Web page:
God of love, increase our faith, deepen our hope, and confirm us in your eternal love, Amen
It was deeply distressing and horrifying to hear on Thursday that the remains of 215 young children had been found on the grounds of the Kamloops Residential School. These First Nations children, some perhaps as young as three, had died while at the school and buried in secret. The deep, dark legacy of residential schools has once again surfaced for those who lost children or siblings in Kamloops, and I’m sure at other schools across the land. It is believed that well over 3000 perhaps as many as 4000 children who attended residential schools never returned home and are unaccounted for. This is a stain on our society, our nation and those who worked in these schools in the name of the church. It is an indictment on those who perpetrated abuse and violence on innocent children who had been forcibly removed from their homes. It is a sign that we still have a long way to go to seek reconciliation for what occurred in our country over the last hundred years or so.
God of love, we are deeply saddened on hearing of the discovery of the remains of over 215 children in Kamloops this week. We pray for their families and all who mourn their loss. We pray that research may identity who these children were so that they may be laid to rest in their own communities. We pray also for all the other children who are missing across our nation, and for their families.
Help us to be mindful of those who have lost ones through the Residential Schools system, and that the finding of these remains make bring some closure to those affected.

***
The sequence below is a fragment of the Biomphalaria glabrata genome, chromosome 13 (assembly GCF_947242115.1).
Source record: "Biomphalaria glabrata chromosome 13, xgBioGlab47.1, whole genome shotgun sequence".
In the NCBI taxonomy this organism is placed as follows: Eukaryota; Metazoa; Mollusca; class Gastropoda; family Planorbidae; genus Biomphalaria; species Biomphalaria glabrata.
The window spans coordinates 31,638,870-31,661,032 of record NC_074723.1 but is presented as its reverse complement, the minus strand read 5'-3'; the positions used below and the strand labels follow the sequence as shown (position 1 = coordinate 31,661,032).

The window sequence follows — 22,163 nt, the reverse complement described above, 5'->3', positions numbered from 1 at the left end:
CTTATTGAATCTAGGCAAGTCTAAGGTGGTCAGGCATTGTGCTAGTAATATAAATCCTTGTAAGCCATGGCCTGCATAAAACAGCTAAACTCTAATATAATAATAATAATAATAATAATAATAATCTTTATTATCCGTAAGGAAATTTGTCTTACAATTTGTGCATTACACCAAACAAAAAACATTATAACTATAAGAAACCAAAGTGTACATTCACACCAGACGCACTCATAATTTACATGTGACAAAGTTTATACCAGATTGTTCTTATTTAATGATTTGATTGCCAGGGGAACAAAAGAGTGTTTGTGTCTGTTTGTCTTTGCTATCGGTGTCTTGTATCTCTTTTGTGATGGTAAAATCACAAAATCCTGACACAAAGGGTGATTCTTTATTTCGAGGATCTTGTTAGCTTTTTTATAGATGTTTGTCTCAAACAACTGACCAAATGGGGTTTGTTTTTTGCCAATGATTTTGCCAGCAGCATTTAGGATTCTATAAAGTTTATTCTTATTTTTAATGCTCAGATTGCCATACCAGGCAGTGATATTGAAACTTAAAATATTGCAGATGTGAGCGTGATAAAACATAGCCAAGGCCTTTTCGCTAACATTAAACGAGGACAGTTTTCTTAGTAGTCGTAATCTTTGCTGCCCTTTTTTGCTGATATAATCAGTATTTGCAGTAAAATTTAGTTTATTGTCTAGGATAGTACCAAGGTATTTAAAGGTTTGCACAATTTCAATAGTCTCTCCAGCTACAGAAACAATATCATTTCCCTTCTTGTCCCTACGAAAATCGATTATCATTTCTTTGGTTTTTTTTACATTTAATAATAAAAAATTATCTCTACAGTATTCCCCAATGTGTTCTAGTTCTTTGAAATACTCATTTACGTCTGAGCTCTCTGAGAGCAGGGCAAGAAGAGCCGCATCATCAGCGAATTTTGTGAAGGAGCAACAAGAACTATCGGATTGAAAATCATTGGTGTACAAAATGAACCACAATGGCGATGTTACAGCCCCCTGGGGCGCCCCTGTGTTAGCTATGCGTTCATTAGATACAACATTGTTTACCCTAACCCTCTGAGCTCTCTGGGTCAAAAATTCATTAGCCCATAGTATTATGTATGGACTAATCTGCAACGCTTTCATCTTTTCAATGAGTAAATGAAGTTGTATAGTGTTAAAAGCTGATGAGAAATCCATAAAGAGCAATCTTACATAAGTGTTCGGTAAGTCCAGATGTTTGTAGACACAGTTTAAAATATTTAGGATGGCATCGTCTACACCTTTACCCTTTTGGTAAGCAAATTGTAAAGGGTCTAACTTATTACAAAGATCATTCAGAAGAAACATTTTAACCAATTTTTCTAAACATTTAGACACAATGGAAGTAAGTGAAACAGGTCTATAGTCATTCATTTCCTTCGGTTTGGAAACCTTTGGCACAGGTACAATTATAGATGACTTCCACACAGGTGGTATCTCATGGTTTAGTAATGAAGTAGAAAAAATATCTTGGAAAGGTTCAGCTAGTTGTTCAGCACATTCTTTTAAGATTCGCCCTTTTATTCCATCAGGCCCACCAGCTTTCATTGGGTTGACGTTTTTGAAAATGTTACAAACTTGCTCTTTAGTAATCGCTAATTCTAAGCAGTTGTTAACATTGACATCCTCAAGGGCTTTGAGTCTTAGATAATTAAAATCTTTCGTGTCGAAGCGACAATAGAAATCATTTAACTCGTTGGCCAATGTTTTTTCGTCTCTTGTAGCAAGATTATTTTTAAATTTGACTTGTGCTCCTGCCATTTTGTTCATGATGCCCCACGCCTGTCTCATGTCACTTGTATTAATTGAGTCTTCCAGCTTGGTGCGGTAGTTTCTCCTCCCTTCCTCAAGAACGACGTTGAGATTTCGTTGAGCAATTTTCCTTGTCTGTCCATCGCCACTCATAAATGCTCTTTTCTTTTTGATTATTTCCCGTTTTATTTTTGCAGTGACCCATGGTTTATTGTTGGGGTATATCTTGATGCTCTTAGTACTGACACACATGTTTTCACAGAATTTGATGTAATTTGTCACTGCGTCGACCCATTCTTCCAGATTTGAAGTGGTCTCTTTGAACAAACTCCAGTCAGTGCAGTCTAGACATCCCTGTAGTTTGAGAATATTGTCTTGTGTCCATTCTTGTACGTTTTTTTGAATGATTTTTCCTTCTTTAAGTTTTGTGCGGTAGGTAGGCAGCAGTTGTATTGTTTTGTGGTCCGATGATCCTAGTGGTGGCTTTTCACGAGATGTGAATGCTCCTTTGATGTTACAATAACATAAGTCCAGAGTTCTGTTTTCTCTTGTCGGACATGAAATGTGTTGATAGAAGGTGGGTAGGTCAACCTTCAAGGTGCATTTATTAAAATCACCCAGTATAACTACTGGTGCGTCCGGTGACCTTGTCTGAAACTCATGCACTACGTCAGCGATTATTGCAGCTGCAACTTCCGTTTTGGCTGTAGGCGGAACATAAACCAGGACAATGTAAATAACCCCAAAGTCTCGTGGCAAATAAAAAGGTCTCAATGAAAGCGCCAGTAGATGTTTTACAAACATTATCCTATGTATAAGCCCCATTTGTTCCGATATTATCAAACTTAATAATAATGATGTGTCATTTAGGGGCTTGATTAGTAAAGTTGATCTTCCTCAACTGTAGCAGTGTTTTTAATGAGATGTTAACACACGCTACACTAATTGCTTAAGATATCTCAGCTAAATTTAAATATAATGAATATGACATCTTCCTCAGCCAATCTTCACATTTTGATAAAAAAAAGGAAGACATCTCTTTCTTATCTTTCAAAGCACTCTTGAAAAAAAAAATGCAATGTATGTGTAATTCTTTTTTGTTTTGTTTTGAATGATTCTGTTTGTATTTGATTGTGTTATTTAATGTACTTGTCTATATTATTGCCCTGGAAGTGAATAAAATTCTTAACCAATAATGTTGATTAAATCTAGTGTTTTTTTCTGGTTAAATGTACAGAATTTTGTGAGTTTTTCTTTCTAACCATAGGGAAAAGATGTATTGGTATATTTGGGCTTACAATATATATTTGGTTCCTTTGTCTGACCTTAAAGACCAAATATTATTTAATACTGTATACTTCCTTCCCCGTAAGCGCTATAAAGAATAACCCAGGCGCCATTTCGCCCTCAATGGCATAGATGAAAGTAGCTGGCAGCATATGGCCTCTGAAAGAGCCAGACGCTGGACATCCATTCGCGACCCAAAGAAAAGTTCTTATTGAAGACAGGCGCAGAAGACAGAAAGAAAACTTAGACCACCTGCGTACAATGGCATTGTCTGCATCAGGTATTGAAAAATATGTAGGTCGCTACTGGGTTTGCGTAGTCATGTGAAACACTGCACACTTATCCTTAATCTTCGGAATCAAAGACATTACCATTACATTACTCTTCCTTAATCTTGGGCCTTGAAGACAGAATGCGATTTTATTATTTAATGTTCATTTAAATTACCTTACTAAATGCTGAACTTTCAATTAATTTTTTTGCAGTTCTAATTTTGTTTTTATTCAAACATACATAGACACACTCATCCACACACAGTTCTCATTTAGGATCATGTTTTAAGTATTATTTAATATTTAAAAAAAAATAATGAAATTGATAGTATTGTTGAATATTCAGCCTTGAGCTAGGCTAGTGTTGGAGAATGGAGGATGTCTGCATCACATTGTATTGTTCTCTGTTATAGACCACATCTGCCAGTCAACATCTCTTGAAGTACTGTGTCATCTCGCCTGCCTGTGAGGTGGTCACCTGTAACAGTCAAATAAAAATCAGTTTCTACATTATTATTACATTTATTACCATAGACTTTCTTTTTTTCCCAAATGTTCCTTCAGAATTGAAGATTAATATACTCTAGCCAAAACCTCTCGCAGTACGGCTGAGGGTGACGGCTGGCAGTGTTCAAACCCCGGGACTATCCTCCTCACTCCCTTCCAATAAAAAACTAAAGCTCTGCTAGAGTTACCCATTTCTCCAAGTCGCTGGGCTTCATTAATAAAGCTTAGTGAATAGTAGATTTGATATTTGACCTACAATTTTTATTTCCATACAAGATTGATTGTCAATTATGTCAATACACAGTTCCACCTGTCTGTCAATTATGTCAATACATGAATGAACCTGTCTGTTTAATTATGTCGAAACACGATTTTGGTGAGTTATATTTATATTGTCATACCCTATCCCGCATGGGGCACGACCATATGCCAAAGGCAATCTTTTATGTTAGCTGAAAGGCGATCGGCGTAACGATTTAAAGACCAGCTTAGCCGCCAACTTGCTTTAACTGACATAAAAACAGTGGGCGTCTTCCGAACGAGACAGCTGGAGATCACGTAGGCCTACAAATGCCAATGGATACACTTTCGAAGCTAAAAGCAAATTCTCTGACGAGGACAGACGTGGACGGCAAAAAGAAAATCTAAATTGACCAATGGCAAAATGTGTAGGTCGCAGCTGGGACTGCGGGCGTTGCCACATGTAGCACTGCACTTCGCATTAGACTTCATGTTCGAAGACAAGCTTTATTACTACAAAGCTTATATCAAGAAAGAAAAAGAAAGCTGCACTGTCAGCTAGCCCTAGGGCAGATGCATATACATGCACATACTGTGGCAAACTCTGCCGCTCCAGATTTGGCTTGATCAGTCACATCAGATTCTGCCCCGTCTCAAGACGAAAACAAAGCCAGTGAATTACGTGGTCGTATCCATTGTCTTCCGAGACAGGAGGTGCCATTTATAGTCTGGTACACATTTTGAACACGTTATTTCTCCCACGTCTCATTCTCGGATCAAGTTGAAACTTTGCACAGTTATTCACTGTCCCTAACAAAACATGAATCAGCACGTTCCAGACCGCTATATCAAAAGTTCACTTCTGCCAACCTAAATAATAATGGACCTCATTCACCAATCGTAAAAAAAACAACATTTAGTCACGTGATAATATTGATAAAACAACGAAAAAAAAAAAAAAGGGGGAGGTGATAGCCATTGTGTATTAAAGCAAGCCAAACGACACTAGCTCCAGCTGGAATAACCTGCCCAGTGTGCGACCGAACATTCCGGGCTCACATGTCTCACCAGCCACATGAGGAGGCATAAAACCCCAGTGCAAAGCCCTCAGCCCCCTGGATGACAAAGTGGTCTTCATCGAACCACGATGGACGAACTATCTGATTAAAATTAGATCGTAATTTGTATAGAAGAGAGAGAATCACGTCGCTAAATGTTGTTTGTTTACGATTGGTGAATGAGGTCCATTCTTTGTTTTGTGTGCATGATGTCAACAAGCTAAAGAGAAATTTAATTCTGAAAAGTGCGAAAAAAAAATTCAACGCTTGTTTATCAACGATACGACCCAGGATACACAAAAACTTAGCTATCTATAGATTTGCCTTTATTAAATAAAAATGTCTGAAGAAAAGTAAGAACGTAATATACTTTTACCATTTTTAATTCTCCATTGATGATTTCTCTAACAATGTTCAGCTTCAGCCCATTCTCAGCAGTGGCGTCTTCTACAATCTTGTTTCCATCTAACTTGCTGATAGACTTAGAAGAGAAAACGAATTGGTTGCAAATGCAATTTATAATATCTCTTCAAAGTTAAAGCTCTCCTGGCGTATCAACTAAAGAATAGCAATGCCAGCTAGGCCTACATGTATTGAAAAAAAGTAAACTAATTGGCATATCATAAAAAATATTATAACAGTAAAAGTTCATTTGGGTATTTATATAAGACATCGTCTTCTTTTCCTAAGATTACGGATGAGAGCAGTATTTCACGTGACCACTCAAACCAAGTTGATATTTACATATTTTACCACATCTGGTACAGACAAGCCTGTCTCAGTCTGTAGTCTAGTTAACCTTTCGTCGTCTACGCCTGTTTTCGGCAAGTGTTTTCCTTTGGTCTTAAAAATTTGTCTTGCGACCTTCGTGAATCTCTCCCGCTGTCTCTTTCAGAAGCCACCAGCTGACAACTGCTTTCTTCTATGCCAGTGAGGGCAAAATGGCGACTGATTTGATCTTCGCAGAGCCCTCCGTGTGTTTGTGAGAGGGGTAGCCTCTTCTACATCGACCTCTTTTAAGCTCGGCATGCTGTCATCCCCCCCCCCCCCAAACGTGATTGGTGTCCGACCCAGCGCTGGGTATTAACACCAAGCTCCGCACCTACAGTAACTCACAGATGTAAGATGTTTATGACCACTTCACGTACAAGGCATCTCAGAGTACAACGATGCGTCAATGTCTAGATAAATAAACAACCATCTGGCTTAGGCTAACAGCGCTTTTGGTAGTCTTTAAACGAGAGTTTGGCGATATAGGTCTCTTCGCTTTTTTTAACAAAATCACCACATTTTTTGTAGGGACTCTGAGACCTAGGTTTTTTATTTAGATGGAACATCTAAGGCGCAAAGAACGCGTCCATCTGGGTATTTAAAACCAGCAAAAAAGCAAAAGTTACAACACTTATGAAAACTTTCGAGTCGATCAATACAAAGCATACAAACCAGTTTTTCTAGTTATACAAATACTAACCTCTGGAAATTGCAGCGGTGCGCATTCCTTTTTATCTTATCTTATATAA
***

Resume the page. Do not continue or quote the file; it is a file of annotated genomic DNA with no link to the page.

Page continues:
In your holy name we pray, Amen
In the first reading we hear of, both the transcendence (the wholly other) of God as well as the immanence (the closeness) of God. God is (according to one commentator) set apart from creation yet we also view divine glory in creation’s fullness. Isaiah remains in God’s presence aware of need for forgiveness and God forgives him, and by definition would seem ready to forgive all others too.
Only when Isaiah has been forgiven can he hear God’s voice and be open to respond to God by taking God’s message to the people he represents. In contrast to many prophets of the Hebrew scripture, Isaiah is eager to go where and when he is sent; zealous to mediate between God and his community.
As all in the temple cry glory, God’s voice shakes the foundations, and, as the same commentator suggests: what does it take to shake us into response?
Today we celebrate Trinity Sunday when we acknowledge our faith in the three persons of the Trinity. In the gospel passage, Jesus is in conversation with Nicodemus, a learned man who thinks he understands both who Jesus and God are; but Jesus isn’t so sure. In the fourth gospel the author links light with belief and darkness with unbelief. This may be another reason why Nicodemus comes to Jesus at night, not so much because of his fear, as Jewish leader, of meeting with Jesus, but as we discover, he is as yet an unbeliever who Jesus needs to instruct. First Nicodemus says that he knows Jesus is a teacher from God, because this can be determined by observation, logic, and deduction. And although he is right, his perception is only partial. Jesus says that what appears impossible to us is possible with God.